12 Mar


Bacterial vaginosis may be defined as ‘a replacement of the lactobacilli of

the vagina by characteristic groups of bacteria accompanied by changed properties of the vaginal fluid’. The cause of the condition is uncertain but a polymicrobial aetiology involving anaerobes (including Bacteroides and Mobiluncus species), Gardnerella vaginalis, Mycoplasma hominis and other organisms is likely. Bacterial vaginosis is associated with sexual activity but it is not clear that the condition is sexually transmitted. The incubation period is ill-defined.

Clinical manifestations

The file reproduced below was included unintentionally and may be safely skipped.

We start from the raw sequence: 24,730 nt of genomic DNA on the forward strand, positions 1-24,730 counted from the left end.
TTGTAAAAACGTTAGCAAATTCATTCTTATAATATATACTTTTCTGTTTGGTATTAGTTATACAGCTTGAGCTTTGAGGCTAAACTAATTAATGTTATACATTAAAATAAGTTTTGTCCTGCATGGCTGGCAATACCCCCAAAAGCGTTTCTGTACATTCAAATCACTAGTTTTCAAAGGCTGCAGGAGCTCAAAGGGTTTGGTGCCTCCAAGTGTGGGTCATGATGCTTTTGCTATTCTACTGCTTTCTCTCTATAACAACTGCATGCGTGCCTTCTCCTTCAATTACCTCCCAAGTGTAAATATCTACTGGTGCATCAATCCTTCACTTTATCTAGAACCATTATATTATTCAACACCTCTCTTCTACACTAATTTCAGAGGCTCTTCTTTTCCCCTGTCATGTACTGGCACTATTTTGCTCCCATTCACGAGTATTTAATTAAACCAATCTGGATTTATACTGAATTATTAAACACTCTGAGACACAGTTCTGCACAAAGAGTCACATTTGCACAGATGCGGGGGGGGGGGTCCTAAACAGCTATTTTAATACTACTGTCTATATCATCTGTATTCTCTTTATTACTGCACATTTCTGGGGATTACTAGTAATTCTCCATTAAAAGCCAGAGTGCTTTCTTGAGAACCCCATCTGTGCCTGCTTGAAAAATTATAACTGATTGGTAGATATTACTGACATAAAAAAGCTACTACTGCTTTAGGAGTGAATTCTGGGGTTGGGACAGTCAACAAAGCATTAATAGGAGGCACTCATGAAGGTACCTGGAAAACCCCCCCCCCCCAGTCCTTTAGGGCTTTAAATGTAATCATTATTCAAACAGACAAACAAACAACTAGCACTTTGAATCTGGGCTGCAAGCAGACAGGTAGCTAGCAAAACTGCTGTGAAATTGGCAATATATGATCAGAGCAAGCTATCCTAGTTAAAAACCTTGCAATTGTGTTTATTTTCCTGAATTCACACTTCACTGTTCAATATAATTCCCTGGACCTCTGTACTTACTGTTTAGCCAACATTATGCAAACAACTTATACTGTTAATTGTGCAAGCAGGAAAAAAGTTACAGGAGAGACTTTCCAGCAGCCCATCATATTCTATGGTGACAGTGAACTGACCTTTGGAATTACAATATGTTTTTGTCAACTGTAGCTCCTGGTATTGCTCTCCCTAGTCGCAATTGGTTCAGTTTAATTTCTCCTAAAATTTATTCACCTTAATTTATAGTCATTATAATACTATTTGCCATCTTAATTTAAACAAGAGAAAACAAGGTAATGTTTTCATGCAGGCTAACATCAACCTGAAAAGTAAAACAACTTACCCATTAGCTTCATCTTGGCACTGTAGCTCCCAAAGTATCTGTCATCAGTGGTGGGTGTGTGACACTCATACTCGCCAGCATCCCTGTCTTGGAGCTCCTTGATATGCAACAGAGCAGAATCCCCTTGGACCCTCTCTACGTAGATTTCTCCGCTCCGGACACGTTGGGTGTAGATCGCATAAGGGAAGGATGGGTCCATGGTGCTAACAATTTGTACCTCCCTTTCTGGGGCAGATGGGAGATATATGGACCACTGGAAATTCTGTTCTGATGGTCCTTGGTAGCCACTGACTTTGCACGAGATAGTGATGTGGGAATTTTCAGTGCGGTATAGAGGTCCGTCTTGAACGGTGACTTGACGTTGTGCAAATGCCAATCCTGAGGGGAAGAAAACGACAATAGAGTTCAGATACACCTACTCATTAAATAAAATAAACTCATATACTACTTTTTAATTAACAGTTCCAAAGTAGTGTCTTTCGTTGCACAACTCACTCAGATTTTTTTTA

The condition is being more frequently recognised and is often only suspected when courses of antifungal and antitrichomonal agents fail to produce a lasting cure. The features of the condition are thin, grey, clinging, homogeneous vaginal discharge, pH greater than 4.5 and a fishy amine odour which is commonly noted after coitus. There is no vaginitis and other symptoms, if any, are mild.


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